License

I have written an e-book, Does the Bible Really Say That?, which is free to anyone. To download that book, in several formats, go here.
Creative Commons License
The posts in this blog are licensed under a Creative Commons Attribution-NonCommercial-ShareAlike 3.0 Unported License. You can copy and use this material, as long as you aren't making money from it. If you give me credit, thanks. If not, OK.

Sunday, September 15, 2019

The Art of Divine Contentment: An Exposition of Philippians 4:11 by Thomas Watson. Excerpt 93

Watson, near the close of his book, sets forth some rules for being contented:

Rule 18. Be much in prayer. The last rule for contentment is, be much in prayer. Beg of God, that he will work our hearts to this blessed frame. “Is any man afflicted? let him pray;” (Ja. 5. 14) so, is any man discontented? let him pray. Prayer gives vent: the opening of a vein lets out bad blood; when the heart is filled with sorrow and disquiet, prayer lets out the bad blood. The key of a prayer oiled with tears, unlocks the heart of all its discontents. Prayer is an holy spell, or charm, to drive away trouble; prayer is the unbosoming of the soul, the unloading of all our cares in God’s breast; and this ushers in sweet contentment. When there is any burden upon our spirits, by opening our mind to a friend we find our hearts finely eased and quieted. It is not our strong resolutions, but our strong request to God, which must give the heart ease in trouble; by prayer the strength of Christ comes into the soul, and where that is, a man is able to go through any condition. Paul could be in every state content; but that you may not think he was able to do this himself, he tells you that though he could want and abound, and “do all things;” yet it was through Christ strengthening him. (Ph. 4.13) It is the child that writes, but it is the scrivener that guides his hand.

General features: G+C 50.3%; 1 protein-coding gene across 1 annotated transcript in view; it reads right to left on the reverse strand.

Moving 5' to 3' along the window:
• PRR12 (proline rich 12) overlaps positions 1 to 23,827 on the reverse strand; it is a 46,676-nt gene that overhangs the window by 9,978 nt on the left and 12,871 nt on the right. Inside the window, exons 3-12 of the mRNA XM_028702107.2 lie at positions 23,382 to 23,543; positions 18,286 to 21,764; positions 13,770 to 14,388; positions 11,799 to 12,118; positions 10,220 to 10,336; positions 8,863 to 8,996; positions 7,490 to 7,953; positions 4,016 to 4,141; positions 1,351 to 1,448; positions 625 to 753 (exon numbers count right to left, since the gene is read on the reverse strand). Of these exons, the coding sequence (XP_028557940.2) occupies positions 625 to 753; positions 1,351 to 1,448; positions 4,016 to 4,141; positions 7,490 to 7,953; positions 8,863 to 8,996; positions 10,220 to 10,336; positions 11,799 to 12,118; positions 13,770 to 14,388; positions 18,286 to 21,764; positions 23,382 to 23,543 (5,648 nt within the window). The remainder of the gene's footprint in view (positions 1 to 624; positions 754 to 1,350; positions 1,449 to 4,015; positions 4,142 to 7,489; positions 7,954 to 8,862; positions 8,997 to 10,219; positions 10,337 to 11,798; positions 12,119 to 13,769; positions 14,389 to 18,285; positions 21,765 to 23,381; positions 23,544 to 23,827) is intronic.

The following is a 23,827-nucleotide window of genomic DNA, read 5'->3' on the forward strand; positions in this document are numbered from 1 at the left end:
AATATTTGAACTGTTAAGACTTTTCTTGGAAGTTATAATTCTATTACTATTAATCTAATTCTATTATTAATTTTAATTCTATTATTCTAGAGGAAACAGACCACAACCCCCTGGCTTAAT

Thomas Watson lived from 1620-1686, in England. He wrote several books which survive. This blog, thank God, has posted excerpts from hisThe Art of Divine Contentment: An Exposition of Philippians 4:11, over a number of weeks, on Sundays.

My source for the text is here, and I thank the Christian Classics Ethereal Library for making this text (and many others) available. The previous excerpt is here.

Wednesday, September 11, 2019

Sunspots 745

Things I have recently spotted that may be of interest to someone else:


Christianity: Relevant takes on the Prosperity Gospel.


Finance: Catherine Rampell discusses the effects of the Trump administration rolling back regulations, and the President's remarks about businesses that are hurt by his tariffs really suffering from bad management.

Politics: FiveThirtyEight has studied crowd size at political events, and found that polls are a better predictor than crowd size.

NPR reports that the Department of Education has been making it almost impossible for teachers to get the loan forgiveness they were promised, if they went into teaching.

NPR analyzes the likely results of the Electoral College in the 2020 presidential election.

Catherine Rampell tells us that the Trump administration has been, and is, waging a war on children, and gives us details.

Gizmodo reports on yet another survey that indicates that all Americans, including gun owners, are in favor of stricter background checks, red flag laws, and the like.

Science: Ars Technica reports that a company that genetically engineered a bull so that he wouldn't have horns also, unwittingly, placed some bacterial and plasmid genes in the bull. Thanks to one of my brothers for the information on this.

Gizmodo reports on research about what causes someone to be left-handed.

The Scientist reports on research into how bar-headed geese can fly over Everest, in spite of the low oxygen at such a high altitude.